The chemical and isotopic composition of carbonate minerals has been extensively used by the geoscientific community as archive of the environmental conditions occurred at the time of deposition. The main assumption on the use of these signals for sedimentary carbonates of either biogenic or abiotic origin is that no exchange of elements and isotopes between solid and the fluid phase they are in contact with occurs post-depositionally, with the exception of research that is focused on alteration occurring during carbonate diagenesis. On the other hand ,it has been shown that carbonate mineral surfaces are highly reactive in aqueous media. More specific, microscopic studies on carbonate mineral dissolution and precipitation revealed a large number of processes occurring at mineral surfaces. In this work, connecting the mineralogical observations with chemical and isotopic signatures, we examine the extent of mineral reactivity using stable Ba and Sr isotopes during dissolution and precipitation of witherite (BaCO3) and strontianite (SrCO3). The obtained results indicate that the exchange of elements between solid and fluid is not limited only to the outer surface layer of witherite and strontianite, but it affects up to 8 unit cells below the mineral surface. This observation has strong implications for the use of the elemental and isotopic composition of sedimentary carbonates as environmental archives, e.g., as isotopic and likely trace elemental exchange between solid and fluid occurs at a significant level after the achievement of chemical equilibrium in the fluid-solid system.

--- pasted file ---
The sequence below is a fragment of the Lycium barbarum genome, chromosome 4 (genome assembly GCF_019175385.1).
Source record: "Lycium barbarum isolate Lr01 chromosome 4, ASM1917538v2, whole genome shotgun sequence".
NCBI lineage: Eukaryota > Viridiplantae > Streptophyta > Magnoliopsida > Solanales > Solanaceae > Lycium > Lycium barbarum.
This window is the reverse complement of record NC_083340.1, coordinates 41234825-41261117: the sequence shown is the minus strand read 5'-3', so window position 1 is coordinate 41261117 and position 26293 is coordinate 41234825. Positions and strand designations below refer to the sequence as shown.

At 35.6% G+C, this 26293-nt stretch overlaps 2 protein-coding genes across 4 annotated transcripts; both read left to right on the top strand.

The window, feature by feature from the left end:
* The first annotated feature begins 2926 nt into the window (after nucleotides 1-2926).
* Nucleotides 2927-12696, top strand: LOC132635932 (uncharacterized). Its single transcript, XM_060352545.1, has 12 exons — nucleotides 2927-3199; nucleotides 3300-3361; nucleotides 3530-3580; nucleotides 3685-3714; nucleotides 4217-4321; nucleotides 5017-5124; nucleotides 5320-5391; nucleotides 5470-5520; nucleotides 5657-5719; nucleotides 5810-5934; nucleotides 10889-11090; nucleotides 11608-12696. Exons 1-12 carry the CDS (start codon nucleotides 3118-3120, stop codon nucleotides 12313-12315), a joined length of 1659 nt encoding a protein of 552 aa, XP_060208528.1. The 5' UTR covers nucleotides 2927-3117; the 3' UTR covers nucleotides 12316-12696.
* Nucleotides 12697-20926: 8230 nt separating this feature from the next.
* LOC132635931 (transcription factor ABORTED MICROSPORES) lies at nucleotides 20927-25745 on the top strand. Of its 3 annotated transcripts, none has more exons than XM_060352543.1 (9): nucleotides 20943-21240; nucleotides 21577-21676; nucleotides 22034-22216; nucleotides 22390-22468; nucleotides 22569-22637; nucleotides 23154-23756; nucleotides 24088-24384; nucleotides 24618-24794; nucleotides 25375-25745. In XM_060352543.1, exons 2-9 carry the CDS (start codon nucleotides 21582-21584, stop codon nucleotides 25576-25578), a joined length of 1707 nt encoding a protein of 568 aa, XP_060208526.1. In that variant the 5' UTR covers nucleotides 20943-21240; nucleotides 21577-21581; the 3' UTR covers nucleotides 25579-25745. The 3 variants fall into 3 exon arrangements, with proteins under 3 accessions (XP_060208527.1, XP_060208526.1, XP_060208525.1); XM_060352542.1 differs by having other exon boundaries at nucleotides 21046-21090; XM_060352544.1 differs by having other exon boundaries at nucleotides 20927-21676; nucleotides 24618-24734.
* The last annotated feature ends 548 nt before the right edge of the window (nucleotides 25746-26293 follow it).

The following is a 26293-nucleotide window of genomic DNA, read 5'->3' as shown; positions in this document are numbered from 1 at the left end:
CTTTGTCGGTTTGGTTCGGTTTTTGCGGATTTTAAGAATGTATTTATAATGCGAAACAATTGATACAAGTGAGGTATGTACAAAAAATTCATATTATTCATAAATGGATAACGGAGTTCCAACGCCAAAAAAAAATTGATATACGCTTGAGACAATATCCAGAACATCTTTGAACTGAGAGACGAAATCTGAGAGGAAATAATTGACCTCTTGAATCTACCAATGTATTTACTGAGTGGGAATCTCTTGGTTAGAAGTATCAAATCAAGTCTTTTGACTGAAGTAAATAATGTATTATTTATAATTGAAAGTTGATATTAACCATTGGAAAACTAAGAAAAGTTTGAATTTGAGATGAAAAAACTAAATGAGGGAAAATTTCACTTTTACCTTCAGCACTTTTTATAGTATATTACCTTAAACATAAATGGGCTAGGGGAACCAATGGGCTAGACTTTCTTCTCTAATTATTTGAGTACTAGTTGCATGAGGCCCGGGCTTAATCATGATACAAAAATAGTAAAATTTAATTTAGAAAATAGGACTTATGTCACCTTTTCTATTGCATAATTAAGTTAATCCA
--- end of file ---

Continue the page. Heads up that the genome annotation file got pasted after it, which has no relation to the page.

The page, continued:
|Publication status||Published - 2017|
|Event||European Geosciences Union General Assembly 2017 - Wien, Wien, Austria|
Duration: 23 Apr 2017 → 28 Apr 2017
|Conference||European Geosciences Union General Assembly 2017|
|Abbreviated title||EGU General Assembly 2017|
|Period||23/04/17 → 28/04/17|